“The newer industrial areas in Kundang and Rawang have longer lease terms and, most importantly, those new properties are legal. Most of the factories in Kampung Baru Sungai Buloh are illegally built. As such, Majlis Bandaraya Shah Alam is implementing an ongoing programme to help the owners legalise their businesses and premises under its administration areas. It is a long process, though,” Khoo says.
She explains that it is difficult to attract new and international players to the Sungai Buloh industrial market because the existing infrastructure is either not up to date or not world class.
“Those who have been there since the early days are most probably still there because they know the area well. For new investors or those who are expanding their business, however, Sungai Buloh may not seem as attractive as Kundang and Rawang even though they are farther away from the town area. With the good connectivity of the highways, however, location is not the key concern,” Khoo adds.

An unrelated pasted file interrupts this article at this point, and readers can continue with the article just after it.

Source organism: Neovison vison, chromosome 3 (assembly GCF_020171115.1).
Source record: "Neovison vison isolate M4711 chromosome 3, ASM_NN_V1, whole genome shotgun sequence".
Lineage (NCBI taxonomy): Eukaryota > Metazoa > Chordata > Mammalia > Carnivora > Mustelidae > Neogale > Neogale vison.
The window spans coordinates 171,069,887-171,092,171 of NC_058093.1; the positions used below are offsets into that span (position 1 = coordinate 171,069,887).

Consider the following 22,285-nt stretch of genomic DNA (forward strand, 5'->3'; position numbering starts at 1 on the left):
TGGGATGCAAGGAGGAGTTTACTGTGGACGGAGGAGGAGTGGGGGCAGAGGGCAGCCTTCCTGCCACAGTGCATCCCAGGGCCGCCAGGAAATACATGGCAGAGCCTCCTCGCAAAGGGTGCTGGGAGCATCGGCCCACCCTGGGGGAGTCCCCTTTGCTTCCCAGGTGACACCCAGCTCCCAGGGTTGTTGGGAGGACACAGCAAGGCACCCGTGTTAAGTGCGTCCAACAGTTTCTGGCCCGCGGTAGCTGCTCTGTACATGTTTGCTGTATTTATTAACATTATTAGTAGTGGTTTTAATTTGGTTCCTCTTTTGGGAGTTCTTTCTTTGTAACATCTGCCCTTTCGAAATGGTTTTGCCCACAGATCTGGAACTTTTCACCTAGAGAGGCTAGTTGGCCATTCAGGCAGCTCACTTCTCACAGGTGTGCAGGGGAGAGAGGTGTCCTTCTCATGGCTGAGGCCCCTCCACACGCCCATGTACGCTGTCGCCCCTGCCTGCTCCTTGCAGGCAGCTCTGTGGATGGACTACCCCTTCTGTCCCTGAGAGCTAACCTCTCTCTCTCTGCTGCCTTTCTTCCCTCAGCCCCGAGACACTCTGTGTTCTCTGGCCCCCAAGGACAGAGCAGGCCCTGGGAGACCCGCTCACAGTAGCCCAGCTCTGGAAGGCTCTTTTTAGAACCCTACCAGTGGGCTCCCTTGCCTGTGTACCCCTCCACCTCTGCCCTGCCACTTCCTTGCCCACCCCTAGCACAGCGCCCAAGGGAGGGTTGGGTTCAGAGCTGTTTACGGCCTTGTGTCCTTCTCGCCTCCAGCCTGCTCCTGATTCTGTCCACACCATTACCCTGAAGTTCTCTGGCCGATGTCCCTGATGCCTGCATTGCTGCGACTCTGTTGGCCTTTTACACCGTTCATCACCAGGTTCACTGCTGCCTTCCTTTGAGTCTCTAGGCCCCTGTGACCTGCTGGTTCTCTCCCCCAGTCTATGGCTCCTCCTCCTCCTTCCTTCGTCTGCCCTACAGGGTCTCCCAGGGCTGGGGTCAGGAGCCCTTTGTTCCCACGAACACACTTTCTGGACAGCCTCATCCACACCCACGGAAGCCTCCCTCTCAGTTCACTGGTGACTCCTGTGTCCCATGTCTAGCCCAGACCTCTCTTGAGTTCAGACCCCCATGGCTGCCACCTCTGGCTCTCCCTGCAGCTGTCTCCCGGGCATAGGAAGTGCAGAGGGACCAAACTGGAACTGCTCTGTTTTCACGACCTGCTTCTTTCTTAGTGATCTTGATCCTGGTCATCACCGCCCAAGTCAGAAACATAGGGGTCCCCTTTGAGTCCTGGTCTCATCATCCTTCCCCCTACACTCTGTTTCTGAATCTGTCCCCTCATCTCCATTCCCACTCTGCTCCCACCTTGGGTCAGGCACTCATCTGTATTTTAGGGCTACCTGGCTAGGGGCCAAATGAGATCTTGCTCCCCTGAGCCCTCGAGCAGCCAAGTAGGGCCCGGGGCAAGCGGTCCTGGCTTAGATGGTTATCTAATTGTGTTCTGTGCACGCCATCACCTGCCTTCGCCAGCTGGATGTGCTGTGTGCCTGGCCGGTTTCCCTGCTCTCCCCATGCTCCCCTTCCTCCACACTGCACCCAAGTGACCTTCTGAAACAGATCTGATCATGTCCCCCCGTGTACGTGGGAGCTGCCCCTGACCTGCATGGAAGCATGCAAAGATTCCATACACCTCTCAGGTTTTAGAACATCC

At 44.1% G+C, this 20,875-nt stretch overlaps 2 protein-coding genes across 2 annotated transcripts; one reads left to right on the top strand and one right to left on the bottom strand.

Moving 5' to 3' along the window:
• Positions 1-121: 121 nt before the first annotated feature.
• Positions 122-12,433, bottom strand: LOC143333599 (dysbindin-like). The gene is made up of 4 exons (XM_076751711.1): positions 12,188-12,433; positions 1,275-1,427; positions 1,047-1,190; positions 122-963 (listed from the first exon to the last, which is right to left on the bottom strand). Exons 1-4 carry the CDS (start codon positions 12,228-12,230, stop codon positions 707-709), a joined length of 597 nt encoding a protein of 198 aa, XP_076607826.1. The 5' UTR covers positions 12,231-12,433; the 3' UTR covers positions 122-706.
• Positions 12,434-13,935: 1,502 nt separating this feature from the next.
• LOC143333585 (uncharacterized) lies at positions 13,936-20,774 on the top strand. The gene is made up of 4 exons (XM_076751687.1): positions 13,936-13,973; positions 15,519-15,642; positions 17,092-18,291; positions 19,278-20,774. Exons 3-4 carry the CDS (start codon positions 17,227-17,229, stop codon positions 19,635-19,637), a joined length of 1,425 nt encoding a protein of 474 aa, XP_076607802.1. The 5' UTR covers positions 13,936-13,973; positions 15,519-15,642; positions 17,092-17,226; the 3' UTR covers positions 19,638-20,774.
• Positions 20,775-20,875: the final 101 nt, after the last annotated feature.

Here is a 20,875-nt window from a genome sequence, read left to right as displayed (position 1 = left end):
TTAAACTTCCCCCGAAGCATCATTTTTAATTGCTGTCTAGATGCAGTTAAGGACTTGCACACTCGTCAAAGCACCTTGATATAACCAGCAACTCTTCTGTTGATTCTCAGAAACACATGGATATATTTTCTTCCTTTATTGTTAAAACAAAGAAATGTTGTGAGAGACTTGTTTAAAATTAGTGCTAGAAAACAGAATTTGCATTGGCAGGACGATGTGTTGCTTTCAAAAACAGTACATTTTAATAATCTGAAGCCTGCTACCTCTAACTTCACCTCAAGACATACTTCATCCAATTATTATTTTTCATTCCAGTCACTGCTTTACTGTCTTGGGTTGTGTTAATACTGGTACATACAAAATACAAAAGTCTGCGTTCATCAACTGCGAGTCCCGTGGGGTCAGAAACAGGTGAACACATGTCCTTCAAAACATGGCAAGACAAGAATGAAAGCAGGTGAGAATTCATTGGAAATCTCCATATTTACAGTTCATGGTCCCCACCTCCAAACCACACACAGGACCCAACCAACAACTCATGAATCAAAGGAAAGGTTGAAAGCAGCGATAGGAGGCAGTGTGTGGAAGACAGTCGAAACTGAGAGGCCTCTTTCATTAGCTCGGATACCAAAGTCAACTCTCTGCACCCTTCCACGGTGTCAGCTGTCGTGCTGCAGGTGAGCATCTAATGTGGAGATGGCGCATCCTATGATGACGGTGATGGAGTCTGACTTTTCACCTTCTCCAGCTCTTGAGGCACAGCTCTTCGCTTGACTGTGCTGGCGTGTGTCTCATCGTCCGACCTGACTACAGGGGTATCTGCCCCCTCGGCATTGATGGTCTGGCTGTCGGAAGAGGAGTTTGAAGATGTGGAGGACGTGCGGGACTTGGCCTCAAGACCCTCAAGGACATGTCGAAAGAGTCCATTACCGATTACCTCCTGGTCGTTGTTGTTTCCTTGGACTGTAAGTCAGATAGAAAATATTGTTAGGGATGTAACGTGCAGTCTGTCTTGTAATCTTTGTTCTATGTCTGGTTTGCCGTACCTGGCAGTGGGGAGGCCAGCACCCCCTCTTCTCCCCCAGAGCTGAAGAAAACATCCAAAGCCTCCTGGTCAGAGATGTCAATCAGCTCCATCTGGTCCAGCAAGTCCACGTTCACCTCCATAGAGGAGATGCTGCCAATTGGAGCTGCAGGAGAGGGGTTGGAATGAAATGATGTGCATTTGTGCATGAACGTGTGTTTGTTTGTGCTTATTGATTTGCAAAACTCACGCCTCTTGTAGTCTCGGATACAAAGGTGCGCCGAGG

Dimming outlook but potential in hi-tech
The industrial property market has outperformed other property sectors in general. While the rise of e-commerce and food delivery have benefited mostly the logistics and warehouse subsectors, they are not the main subsectors in Sungai Buloh.
“The industries in Sungai Buloh are mainly local SMEs in manufacturing, furniture and food industries. It is not suitable for international operators because of the narrow road access as well as limited land bank.
“Yet, the industrial market has remained stable in Sungai Buloh, even though sales are few and far between, as most of the premises are either owner-occupied or illegal or both. Also, the tenures are leasehold with short unexpired terms. We expect prices to remain stable in the short to medium term,” Khoo says.